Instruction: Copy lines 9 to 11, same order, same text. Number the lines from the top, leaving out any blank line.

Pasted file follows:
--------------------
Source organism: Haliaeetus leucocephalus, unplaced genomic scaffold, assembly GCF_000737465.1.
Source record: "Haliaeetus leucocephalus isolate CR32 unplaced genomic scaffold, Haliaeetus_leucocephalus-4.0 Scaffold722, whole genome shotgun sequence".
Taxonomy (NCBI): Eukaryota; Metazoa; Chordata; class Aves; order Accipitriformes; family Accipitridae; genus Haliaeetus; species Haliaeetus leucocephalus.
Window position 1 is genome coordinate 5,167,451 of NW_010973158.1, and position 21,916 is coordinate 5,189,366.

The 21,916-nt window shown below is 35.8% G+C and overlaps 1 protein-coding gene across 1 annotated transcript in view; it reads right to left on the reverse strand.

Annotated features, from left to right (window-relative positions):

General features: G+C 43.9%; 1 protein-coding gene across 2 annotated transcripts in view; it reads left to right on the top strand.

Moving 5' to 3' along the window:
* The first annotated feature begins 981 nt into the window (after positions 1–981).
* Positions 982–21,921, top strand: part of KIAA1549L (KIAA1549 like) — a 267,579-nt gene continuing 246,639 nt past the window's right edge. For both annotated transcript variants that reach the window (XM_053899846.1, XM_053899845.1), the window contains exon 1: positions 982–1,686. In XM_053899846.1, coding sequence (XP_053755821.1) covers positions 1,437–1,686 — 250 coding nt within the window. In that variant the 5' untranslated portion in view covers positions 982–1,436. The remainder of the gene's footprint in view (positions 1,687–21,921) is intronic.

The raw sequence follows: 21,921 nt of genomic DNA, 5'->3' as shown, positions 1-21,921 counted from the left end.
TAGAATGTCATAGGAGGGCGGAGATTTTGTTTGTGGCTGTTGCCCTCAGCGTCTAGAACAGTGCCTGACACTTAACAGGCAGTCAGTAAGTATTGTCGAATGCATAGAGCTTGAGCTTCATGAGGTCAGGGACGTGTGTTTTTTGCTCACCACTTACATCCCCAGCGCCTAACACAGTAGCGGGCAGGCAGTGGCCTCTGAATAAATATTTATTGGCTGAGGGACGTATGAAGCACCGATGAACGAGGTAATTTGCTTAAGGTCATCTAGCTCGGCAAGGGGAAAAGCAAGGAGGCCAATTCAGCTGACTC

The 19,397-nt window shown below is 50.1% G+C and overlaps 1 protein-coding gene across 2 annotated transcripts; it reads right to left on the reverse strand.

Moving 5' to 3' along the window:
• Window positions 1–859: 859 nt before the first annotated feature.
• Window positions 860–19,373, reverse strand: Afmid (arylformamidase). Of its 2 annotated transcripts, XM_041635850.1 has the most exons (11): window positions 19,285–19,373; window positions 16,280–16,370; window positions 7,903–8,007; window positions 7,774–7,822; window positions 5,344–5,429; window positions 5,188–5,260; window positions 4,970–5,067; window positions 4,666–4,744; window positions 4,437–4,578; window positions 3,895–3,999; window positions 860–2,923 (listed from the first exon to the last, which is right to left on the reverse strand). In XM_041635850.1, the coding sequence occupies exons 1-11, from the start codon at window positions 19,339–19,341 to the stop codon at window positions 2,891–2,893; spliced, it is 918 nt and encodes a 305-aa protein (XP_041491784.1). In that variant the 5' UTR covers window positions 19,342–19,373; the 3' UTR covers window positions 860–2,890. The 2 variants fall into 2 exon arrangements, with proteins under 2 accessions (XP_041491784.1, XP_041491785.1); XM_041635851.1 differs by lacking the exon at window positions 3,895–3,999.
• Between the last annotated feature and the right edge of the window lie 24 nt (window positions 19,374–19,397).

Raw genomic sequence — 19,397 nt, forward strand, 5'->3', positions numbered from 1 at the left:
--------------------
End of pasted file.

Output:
* The first annotated feature begins 981 nt into the window (after positions 1–981).
* Positions 982–21,921, top strand: part of KIAA1549L (KIAA1549 like) — a 267,579-nt gene continuing 246,639 nt past the window's right edge. For both annotated transcript variants that reach the window (XM_053899846.1, XM_053899845.1), the window contains exon 1: positions 982–1,686. In XM_053899846.1, coding sequence (XP_053755821.1) covers positions 1,437–1,686 — 250 coding nt within the window. In that variant the 5' untranslated portion in view covers positions 982–1,436. The remainder of the gene's footprint in view (positions 1,687–21,921) is intronic.

The raw sequence follows: 21,921 nt of genomic DNA, 5'->3' as shown, positions 1-21,921 counted from the left end.